Whipping off his dark shades, he nodded to those greeting him and complimenting his fiery set, which included everything from growls at the audience to guitar duels that made one think Eddie Van Halen might have a new challenger for his guitar-king crown. The show was designed, as Eric said in his own words, to metaphorically "rip people's faces off."
If the screams of the crowd rushing the stage during the North Carolina native's set were any indication, he more than met his goal, bringing the audiences to deafening shrieks. Eric -- who was moved to the Main Stage after fans insisted concert organizers bump him up from an acoustic set on the Outlaw Stage -- made the fans especially happy when he mentioned greats such as Johnny Cash and Merle Haggard.
"The Throwdown tour is such a cool concept," Heidi Newfield told The Boot after her own crowd-pleasing set that had fans weeping as she sang a new ballad, 'Why You Have to Be So Good.' "It's this wonderful combination of a big show, an outlaw stage, which is real raw music, and the Bluebird Stage which is very intimate. Eric is a good example of someone whose music is very diverse, [sometimes sounds] almost like rock."
What's perhaps most notable about the Throwdown tour is how established artists -- including Montgomery Gentry, Jamey Johnson, Little Big Town, Eric Church, Jack Ingram, the Eli Young Band, Ryan Bingham & the Dead Horses, Sarah Buxton and the Lost Trailers -- have formed a family with newbie performers including Emily West, Tyler Reeve and Walker Hayes.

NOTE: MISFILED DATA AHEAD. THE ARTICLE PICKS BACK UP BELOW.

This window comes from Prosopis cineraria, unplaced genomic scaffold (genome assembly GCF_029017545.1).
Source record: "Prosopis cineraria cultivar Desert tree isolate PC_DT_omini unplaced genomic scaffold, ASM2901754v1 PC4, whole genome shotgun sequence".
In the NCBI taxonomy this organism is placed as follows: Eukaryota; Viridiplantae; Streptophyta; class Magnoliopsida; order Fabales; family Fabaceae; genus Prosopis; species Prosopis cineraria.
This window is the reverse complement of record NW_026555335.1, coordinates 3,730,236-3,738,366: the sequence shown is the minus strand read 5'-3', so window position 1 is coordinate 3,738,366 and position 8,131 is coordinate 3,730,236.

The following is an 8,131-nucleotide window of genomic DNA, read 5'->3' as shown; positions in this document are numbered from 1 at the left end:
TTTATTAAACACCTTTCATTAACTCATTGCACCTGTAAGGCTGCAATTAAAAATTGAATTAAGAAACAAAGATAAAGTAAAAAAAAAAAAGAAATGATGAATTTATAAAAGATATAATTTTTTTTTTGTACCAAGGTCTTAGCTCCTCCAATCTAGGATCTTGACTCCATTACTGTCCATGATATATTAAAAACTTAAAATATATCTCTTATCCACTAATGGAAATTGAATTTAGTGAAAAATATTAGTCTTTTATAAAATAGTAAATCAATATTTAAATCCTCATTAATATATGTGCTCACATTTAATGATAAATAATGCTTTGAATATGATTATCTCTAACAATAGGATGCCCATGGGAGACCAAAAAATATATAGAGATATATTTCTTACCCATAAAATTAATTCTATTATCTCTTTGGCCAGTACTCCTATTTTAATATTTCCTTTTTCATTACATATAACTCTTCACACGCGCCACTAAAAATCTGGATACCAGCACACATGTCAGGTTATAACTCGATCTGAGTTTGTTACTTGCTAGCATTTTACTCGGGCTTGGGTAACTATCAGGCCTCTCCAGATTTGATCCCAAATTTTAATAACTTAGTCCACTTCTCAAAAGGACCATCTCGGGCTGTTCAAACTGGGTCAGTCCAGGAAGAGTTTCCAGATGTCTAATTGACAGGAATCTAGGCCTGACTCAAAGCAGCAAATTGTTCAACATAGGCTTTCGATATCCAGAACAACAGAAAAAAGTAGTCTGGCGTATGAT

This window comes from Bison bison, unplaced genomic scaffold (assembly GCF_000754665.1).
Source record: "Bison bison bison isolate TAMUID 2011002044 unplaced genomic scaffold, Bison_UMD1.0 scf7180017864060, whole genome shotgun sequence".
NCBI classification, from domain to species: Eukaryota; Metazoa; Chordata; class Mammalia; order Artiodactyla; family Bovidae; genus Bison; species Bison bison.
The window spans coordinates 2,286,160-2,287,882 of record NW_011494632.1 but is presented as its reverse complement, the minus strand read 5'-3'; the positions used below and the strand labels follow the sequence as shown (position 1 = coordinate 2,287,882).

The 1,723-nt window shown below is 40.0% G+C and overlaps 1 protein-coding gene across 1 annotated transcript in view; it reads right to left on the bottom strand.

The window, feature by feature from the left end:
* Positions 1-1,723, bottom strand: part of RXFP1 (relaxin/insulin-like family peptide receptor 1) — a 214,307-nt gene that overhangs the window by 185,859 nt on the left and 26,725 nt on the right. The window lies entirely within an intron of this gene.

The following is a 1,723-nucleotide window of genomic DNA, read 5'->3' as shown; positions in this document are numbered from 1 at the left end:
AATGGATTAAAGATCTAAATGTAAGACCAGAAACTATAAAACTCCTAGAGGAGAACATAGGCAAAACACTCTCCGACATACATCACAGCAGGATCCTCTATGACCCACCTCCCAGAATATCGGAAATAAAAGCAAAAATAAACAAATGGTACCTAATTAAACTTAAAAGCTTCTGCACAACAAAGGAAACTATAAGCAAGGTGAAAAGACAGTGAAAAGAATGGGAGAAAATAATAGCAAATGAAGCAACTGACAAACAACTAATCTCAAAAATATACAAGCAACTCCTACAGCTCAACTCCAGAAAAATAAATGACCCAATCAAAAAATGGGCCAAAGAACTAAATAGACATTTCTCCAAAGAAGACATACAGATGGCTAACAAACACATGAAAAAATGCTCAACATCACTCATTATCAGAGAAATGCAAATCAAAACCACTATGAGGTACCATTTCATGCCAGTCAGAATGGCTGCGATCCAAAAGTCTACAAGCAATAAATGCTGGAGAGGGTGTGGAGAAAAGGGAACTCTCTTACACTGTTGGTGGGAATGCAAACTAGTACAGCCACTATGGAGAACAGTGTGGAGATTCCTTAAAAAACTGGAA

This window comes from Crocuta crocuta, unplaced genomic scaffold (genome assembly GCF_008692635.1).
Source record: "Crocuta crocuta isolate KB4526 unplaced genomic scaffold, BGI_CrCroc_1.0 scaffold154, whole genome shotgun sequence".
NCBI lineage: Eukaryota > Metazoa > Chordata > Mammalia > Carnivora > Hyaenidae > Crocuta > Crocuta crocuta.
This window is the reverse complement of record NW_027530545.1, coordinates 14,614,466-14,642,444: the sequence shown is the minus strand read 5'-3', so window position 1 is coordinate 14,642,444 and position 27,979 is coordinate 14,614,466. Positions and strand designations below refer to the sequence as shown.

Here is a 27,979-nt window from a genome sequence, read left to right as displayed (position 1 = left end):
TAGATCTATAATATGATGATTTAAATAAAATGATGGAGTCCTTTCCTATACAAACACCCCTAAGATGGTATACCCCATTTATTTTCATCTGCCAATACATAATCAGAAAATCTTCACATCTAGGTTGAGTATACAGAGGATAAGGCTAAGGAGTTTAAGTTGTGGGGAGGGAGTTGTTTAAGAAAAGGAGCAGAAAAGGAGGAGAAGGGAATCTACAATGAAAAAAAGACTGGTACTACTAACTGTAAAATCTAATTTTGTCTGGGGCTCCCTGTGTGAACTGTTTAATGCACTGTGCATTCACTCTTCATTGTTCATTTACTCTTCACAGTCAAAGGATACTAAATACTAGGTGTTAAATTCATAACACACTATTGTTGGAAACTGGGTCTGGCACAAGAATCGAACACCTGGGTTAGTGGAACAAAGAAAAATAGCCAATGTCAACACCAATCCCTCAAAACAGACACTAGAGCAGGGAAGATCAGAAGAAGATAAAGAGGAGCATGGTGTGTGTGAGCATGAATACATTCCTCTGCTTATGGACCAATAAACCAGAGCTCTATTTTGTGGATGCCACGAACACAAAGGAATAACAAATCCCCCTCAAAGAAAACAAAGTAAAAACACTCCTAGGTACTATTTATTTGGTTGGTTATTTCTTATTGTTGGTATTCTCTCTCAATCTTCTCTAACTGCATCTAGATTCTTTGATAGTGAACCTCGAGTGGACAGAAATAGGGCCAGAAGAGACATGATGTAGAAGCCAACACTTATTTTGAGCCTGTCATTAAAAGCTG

"I was worried when we started this tour that the more established artists would be in one [group of friends] and others of us wouldn't be invited in," Emily West admitted to The Boot backstage. "It couldn't be more different. Not only is everyone incredibly supportive, but we have developed deep friendships. We are really bonded for life."
Emily also pointed out she was especially surprised that her and other artists have been continually invited onstage to perform with the big names. "Sharing the stage, that's really old school, It's not all about 'me me me me me.'"
Forget the notion that musicians that play on the main stage of big festivals can't mix it up at all. True, the events are carefully orchestrated to lessen the chance for time and technical snafus, but that doesn't mean artists can't infuse their sets with fun. They certainly did at this show, and, despite tornado warnings, the thousands of fans who packed the amphitheater couldn't get enough.
Although Ryan Bingham is a man of few words on stage, his dark, gravelly voice, combined with the gloriously emotive playing of his band, sent the crowd swooning as he belted out an array of hits including, 'Hard Times' and 'The Weary Kind.' A definite treat for fans who got the chance to see him on the his last night on the tour.
One of the show highlights was when Montgomery Gentry brought veterans on stage as they sang 'Something to Be Proud Of.' The gesture, again, brought some in the otherwise raucous crowd to tears and then joy as they celebrated country artists and freedom.
When Heather Morgan took a few minutes after her set to reflect on the friendships she's made, the fans she's met and the advice she's received during the tour, she couldn't help but smile.
"I told my mom this is the happiest I've ever felt. And I know happy. But this ..." she gushed.
The Country Throwdown tour continues June 12 in Salt Lake City, Utah and concludes June 20 in Mountain View, Calif. For complete dates and more information, check the tour website.